But before He does, a single Greek word escapes His lips: Tetelestai. It’s translated, “It is finished,” but this is not a sigh of relief. It is a “loud cry” of victory. The divine transaction is complete. 

Jesus took our guilt so we could take His goodness. That’s the trade. Paul put it this way, “He made Him who knew no sin to be sin on our behalf, that we might become the righteousness of God in Him.”

The story is told of a king who, having discovered a theft in the royal treasury, decrees that the criminal be publicly flogged for this affront to the crown. When soldiers haul the thief before the king as he sits in his judgment seat, there in chains stands the frail form of the king’s own mother.

Without flinching, he orders the old woman to be bound to the whipping post in front of him. When she is secured, he stands up, lays down his imperial scepter, sets aside his jeweled crown, removes his royal robes, steps down to the whipping post, and enfolds the tiny old woman with his own nearly naked body. Bearing his back to the whip, he orders that the punishment commence. Every blow meant for the criminal—his mother—lands with full force upon the bare back of the king, until the last lash falls.

In like manner, during those dark hours when Jesus hung from the cross, the Father took those who would put their trust in Christ and wrapped us in His Son who shields us, taking every blow that we deserve.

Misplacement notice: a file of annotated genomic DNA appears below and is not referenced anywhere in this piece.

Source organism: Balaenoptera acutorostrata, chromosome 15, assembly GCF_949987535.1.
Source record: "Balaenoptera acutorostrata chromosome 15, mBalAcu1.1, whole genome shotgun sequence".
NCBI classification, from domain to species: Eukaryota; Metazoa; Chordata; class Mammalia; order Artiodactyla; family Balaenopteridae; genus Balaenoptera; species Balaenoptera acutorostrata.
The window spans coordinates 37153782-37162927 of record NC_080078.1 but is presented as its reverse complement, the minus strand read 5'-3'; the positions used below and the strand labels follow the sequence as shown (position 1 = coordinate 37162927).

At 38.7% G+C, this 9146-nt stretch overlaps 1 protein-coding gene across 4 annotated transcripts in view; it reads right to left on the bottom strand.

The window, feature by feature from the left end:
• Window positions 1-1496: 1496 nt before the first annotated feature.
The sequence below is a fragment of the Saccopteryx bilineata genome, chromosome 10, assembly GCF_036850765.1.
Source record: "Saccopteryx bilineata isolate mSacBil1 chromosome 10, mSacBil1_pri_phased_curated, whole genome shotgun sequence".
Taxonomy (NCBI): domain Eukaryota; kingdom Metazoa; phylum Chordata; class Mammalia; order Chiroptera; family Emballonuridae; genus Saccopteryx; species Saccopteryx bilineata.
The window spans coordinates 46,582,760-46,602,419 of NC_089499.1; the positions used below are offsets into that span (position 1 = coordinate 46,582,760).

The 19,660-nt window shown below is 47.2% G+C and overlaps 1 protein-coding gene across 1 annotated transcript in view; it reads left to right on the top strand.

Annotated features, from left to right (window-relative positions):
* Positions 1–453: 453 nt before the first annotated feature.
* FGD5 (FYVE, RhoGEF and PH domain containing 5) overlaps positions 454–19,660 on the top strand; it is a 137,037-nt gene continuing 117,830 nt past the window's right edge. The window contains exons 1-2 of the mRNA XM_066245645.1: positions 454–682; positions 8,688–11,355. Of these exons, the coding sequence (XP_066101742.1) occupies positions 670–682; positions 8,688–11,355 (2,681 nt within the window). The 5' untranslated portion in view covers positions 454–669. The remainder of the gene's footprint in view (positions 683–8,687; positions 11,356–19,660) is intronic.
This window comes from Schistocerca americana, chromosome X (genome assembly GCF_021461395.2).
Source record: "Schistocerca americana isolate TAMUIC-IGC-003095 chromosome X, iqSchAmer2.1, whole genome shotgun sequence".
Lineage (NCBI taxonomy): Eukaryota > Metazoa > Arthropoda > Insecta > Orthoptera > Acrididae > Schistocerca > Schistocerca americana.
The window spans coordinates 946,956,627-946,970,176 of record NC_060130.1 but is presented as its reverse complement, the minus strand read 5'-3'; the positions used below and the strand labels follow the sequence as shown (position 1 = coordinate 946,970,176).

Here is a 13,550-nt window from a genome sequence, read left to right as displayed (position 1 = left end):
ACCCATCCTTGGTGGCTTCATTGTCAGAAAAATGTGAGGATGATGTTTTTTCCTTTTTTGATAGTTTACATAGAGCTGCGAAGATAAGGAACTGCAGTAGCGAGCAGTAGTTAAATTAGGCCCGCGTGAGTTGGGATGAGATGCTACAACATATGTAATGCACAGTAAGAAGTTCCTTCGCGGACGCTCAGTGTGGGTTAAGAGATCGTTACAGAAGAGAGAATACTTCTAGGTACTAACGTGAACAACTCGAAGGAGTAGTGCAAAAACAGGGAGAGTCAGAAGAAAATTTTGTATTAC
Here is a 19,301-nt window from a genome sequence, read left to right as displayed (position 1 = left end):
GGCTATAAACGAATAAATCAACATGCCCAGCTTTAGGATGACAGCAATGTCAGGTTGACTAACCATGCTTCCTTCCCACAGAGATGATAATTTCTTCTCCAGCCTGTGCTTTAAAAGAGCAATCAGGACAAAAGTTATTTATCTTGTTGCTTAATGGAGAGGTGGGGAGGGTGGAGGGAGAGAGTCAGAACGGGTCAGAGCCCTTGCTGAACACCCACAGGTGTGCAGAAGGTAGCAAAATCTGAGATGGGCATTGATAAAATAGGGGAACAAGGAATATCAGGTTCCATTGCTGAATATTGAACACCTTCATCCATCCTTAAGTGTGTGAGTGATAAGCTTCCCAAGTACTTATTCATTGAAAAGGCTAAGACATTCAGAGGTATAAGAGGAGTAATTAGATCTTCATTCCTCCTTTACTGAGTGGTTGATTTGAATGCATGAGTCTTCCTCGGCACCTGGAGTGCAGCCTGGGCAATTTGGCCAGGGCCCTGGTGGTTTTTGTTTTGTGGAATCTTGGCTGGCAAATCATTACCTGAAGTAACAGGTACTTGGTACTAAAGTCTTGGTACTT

This was not an accident. It was planned. The prophet Isaiah described it 700 years earlier:

Surely our griefs He Himself bore….He was pierced through for our transgressions. He was crushed for our iniquities. The chastening for our well-being fell upon Him, and by His scourging we are healed. All of us like sheep have gone astray. Each of us has turned to his own way. But the Lord has caused the iniquity of us all to fall on Him. (Isaiah 53:4-6)

In case it has not occurred to you, this is the reason Jesus is “the only way.” He is the only one who solved the problem by paying the debt we owed. No other man did this. No other man could. Jesus alone, the perfect Son of God, canceled the debt for whoever trusts in Him. Without Him, we cannot be saved from our overwhelming guilt. Without Him, every one of us would have to pay for our own crimes. And that would take forever.

That is the miracle of the cross, the miracle that couldn’t be seen, the trade. For those who find shelter in Jesus, the anger of God has been spent, unleashed on the body of Christ. The result: God is not angry at us anymore.

Let that thought sink into your soul. For those under the cross, God is not angry anymore. He cannot be angry. Since He already poured all His anger out on His Son, He is emptied of His wrath and is satisfied:

Therefore, having been justified by faith, we have peace with God through our Lord Jesus Christ, through whom also we have obtained our introduction by faith into this grace in which we stand, and we exult in hope of the glory of God. (Rom. 5:1-2)

Of course, this news sounds wonderful to us in hindsight. On that Friday night, though, there were no poetic reflections on atonement or justification. There was just a bloody, brutally beaten corpse hanging from a cross. 
Jesus was dead. And he was taken down, and he was buried. And the women were weeping, and the men were hiding. And it was night. And it was day. And it was night again. And it all seemed over. That was the end of it.

And then, something remarkable happened. Exactly what happened has mystified historians. Whatever it was, it changed everything.

Stand to Reason: Two Miracles